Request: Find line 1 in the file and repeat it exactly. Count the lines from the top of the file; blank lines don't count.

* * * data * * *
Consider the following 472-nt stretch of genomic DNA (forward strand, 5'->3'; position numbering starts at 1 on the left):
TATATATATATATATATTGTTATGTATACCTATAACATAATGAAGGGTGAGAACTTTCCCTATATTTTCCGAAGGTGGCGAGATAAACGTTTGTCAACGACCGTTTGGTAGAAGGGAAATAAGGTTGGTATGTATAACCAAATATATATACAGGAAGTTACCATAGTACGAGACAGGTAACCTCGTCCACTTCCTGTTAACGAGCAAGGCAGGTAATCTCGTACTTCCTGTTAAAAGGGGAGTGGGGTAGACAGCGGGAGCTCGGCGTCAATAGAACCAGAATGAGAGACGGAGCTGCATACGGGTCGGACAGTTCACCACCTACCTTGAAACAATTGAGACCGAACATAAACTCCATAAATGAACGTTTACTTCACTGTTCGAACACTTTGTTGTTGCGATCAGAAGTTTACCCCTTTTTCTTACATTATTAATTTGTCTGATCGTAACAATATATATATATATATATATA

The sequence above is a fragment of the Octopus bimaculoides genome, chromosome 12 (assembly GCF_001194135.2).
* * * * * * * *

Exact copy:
Consider the following 472-nt stretch of genomic DNA (forward strand, 5'->3'; position numbering starts at 1 on the left):